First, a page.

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Author: glampig Big red star, 1000 posts Old School Fool Add to my Favorite Fools Ignore this person (you won't see their posts anymore) Number: 22 of 32
Subject: Re: A question Date: 1/18/2002 9:26 AM
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tedhimself,

IMHO, the first soteriological question to be asked is not, "Why doesn't God elect all?". The first question is, "Why does God elect anyone?". The next question should be, "WHEN does God decree election?".
To that end, I'll attach a couple of links. The first one deals extensively with the first question but also contains other useful information. It's by B.B. Warfield, one of my favs.

http://www.geocities.com/Heartland/9170/WARFIELD3.HTM

The second one places the decrees in an form that yields an easy comparison chart. I don't necessarily agree with all of the authors conclusions, however.

http://www.gty.org/~phil/articles/sup_infr.htm

As I've e-mailed you, my time is limited presently. I'll be away over the weekend. When I return, I'll have 9 essays due before the Session of Elders at Church next Thursday. If you have some time, please pray for me. I'm feeling a bit overwhelmed.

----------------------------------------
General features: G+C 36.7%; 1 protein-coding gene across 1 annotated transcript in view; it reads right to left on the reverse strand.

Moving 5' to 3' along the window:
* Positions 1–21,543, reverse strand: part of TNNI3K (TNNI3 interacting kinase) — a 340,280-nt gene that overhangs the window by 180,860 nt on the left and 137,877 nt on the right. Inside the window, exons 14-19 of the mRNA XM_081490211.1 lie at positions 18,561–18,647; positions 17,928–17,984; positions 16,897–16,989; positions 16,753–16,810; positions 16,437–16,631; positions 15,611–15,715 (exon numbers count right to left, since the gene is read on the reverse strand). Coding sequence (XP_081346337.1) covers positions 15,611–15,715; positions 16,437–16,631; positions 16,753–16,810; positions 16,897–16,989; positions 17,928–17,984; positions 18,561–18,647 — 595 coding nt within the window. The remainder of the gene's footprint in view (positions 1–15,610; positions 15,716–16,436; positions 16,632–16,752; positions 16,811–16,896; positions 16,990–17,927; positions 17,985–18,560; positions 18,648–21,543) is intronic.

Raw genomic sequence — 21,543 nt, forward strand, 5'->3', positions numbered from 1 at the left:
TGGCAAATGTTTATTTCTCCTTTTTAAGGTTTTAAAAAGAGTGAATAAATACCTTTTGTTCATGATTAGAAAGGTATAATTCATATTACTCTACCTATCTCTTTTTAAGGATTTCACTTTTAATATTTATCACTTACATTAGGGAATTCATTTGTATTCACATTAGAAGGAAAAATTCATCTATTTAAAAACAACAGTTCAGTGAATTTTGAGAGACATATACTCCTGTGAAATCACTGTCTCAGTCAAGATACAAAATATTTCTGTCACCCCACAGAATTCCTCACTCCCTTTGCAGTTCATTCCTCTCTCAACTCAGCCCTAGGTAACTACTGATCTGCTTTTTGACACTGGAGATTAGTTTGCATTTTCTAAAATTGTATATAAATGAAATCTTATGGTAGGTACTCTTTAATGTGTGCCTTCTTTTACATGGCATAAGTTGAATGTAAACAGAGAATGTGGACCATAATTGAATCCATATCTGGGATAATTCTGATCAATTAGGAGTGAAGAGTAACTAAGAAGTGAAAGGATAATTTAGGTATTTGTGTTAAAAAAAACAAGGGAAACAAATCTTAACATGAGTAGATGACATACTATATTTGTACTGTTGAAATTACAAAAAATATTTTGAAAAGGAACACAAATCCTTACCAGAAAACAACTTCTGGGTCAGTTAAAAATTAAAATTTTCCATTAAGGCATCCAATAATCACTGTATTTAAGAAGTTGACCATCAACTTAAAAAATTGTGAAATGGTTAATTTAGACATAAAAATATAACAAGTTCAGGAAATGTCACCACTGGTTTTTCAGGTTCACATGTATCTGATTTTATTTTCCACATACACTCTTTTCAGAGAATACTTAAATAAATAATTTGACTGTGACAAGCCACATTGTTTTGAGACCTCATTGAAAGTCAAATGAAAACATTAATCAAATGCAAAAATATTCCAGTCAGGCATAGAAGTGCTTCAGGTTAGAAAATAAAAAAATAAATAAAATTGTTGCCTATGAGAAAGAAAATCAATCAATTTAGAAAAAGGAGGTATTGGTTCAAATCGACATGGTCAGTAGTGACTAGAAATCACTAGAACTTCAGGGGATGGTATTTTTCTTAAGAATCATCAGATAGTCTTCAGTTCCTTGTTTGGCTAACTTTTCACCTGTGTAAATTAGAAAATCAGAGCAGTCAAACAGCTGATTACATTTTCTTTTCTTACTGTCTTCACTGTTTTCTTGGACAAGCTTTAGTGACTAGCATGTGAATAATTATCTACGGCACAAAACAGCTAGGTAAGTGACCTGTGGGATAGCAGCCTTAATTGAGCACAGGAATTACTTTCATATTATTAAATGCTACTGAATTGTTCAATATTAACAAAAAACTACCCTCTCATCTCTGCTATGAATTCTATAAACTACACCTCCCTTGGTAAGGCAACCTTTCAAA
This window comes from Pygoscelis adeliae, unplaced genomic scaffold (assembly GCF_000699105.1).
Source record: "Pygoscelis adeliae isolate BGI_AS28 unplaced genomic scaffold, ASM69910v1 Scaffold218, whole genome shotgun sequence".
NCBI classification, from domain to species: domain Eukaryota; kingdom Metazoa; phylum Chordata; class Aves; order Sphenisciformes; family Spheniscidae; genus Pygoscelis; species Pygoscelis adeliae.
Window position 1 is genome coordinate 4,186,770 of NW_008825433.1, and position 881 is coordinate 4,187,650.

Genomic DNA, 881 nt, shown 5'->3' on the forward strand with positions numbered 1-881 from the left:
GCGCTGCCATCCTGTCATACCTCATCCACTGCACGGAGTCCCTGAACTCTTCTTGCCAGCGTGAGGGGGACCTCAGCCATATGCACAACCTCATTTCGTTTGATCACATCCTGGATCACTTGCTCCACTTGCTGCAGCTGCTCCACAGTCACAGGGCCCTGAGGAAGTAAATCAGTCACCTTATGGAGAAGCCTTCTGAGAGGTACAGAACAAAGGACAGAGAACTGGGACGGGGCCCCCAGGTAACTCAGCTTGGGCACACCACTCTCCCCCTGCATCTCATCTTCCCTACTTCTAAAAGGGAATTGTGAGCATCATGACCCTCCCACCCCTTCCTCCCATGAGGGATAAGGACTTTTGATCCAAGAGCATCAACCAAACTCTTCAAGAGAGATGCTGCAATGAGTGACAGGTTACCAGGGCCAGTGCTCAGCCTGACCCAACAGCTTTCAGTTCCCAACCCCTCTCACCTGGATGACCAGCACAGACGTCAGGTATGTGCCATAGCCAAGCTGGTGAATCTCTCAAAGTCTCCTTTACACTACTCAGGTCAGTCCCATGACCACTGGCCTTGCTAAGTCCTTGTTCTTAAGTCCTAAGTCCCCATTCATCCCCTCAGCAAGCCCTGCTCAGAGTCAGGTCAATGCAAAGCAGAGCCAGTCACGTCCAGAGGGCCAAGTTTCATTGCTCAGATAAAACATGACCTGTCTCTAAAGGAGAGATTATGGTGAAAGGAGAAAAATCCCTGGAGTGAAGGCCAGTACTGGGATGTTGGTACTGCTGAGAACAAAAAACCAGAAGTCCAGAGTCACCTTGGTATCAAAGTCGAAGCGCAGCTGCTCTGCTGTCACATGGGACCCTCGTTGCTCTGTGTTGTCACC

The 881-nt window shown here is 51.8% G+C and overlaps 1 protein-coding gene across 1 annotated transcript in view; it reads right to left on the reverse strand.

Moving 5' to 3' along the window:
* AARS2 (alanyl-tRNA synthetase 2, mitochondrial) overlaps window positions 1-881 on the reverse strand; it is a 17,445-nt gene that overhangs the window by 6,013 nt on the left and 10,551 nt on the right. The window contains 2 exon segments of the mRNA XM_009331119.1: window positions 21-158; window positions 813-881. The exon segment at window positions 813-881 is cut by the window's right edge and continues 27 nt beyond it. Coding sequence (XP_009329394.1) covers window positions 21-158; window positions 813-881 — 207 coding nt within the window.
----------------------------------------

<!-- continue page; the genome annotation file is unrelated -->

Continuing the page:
Rick, the glampig


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Author: reigles One star, 50 posts Add to my Favorite Fools Ignore this person (you won't see their posts anymore) Number: 23 of 32
Subject: Re: A question Date: 1/18/2002 4:39 PM
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This question is difficult, and has no simple answer. Part of the problem is this, how can we apply our morality to God? We do not stand in judgement over Him. It's rather like a two year old judging his parents motivation for what they do. Whenever we ask why God did this or that,we are usually asking something beyond our comprehension! Unless He tells us why,(ie. He sent His son because He loved us)we jhave very little chance of knowing why.

This is where Calvanism and Arminianism both fall down, they are both trying to answer the "why" behind God's action. They each provide human logical explanations of God's behavior, and always they fall short of the glory of God.

Dave Reigle

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Author: GoldRushs Big red star, 1000 posts Add to my Favorite Fools Ignore this person (you won't see their posts anymore) Number: 24 of 32
Subject: Re: A question Date: 1/19/2002 12:41 AM
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Dave,

God ~gives~ His reasons for all His decrees, actions, and promises repeatedly, but wicked, sinful people refuse to accept His answer.

He wants to show His wrath against injustice and sin. (Rom. 9:22)

He wants to make known the riches of His glory and grace. (Rom. 9:23, Eph. 1:12)


If that is not enough answer from the Creator to His creatures, we do not know what would ever suffice!

From two Calvinists . . .

Jim & Ronda